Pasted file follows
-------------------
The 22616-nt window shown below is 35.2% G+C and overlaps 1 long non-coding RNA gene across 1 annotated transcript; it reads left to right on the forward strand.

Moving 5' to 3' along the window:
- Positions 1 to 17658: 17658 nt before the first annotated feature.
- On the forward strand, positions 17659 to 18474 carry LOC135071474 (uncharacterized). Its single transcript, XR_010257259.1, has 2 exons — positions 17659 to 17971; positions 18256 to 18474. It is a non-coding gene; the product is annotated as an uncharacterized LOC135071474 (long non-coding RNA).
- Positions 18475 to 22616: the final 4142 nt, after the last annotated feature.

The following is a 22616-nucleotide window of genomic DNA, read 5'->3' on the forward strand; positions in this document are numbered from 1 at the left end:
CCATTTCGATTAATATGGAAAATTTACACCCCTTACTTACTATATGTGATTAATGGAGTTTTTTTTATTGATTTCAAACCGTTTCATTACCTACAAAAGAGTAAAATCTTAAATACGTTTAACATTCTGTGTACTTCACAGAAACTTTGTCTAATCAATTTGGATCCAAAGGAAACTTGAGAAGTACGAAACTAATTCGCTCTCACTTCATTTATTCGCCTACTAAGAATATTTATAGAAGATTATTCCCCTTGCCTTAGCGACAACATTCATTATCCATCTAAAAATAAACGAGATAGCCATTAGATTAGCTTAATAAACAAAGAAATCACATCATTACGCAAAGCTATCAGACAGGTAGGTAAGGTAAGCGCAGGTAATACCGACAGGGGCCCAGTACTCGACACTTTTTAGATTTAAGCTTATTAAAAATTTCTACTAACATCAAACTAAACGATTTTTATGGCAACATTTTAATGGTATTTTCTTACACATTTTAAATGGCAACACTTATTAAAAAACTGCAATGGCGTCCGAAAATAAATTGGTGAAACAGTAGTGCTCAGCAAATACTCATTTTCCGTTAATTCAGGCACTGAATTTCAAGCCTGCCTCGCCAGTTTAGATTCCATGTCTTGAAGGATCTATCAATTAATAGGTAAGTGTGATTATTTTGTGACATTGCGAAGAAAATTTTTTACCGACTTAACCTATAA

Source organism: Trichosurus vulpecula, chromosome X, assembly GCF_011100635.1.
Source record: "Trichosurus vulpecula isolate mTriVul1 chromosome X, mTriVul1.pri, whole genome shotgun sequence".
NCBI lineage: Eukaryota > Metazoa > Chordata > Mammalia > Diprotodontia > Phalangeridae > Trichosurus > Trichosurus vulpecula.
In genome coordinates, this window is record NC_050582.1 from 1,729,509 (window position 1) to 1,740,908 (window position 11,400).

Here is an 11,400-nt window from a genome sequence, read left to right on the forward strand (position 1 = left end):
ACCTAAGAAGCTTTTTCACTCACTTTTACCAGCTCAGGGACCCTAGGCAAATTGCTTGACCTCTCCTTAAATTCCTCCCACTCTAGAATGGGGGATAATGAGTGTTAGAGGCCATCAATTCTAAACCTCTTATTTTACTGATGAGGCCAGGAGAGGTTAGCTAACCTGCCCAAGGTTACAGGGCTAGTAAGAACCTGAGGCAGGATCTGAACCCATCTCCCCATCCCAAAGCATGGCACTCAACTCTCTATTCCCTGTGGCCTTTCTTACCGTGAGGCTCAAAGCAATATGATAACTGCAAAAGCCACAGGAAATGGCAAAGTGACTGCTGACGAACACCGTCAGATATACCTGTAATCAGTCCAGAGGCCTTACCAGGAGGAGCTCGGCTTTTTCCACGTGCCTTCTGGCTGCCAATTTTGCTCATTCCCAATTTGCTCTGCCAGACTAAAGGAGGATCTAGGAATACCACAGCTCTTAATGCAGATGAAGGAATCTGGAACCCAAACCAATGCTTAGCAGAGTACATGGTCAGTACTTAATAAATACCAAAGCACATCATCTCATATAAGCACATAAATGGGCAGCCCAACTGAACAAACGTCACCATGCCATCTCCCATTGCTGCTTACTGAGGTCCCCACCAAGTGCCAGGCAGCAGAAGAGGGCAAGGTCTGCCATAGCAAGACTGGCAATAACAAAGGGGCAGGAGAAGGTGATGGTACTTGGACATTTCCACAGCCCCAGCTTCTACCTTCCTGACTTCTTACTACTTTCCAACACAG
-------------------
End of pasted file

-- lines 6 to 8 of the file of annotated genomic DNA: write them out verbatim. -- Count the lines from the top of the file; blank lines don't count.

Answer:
The following is a 22616-nucleotide window of genomic DNA, read 5'->3' on the forward strand; positions in this document are numbered from 1 at the left end:
CCATTTCGATTAATATGGAAAATTTACACCCCTTACTTACTATATGTGATTAATGGAGTTTTTTTTATTGATTTCAAACCGTTTCATTACCTACAAAAGAGTAAAATCTTAAATACGTTTAACATTCTGTGTACTTCACAGAAACTTTGTCTAATCAATTTGGATCCAAAGGAAACTTGAGAAGTACGAAACTAATTCGCTCTCACTTCATTTATTCGCCTACTAAGAATATTTATAGAAGATTATTCCCCTTGCCTTAGCGACAACATTCATTATCCATCTAAAAATAAACGAGATAGCCATTAGATTAGCTTAATAAACAAAGAAATCACATCATTACGCAAAGCTATCAGACAGGTAGGTAAGGTAAGCGCAGGTAATACCGACAGGGGCCCAGTACTCGACACTTTTTAGATTTAAGCTTATTAAAAATTTCTACTAACATCAAACTAAACGATTTTTATGGCAACATTTTAATGGTATTTTCTTACACATTTTAAATGGCAACACTTATTAAAAAACTGCAATGGCGTCCGAAAATAAATTGGTGAAACAGTAGTGCTCAGCAAATACTCATTTTCCGTTAATTCAGGCACTGAATTTCAAGCCTGCCTCGCCAGTTTAGATTCCATGTCTTGAAGGATCTATCAATTAATAGGTAAGTGTGATTATTTTGTGACATTGCGAAGAAAATTTTTTACCGACTTAACCTATAA

Source organism: Trichosurus vulpecula, chromosome X, assembly GCF_011100635.1.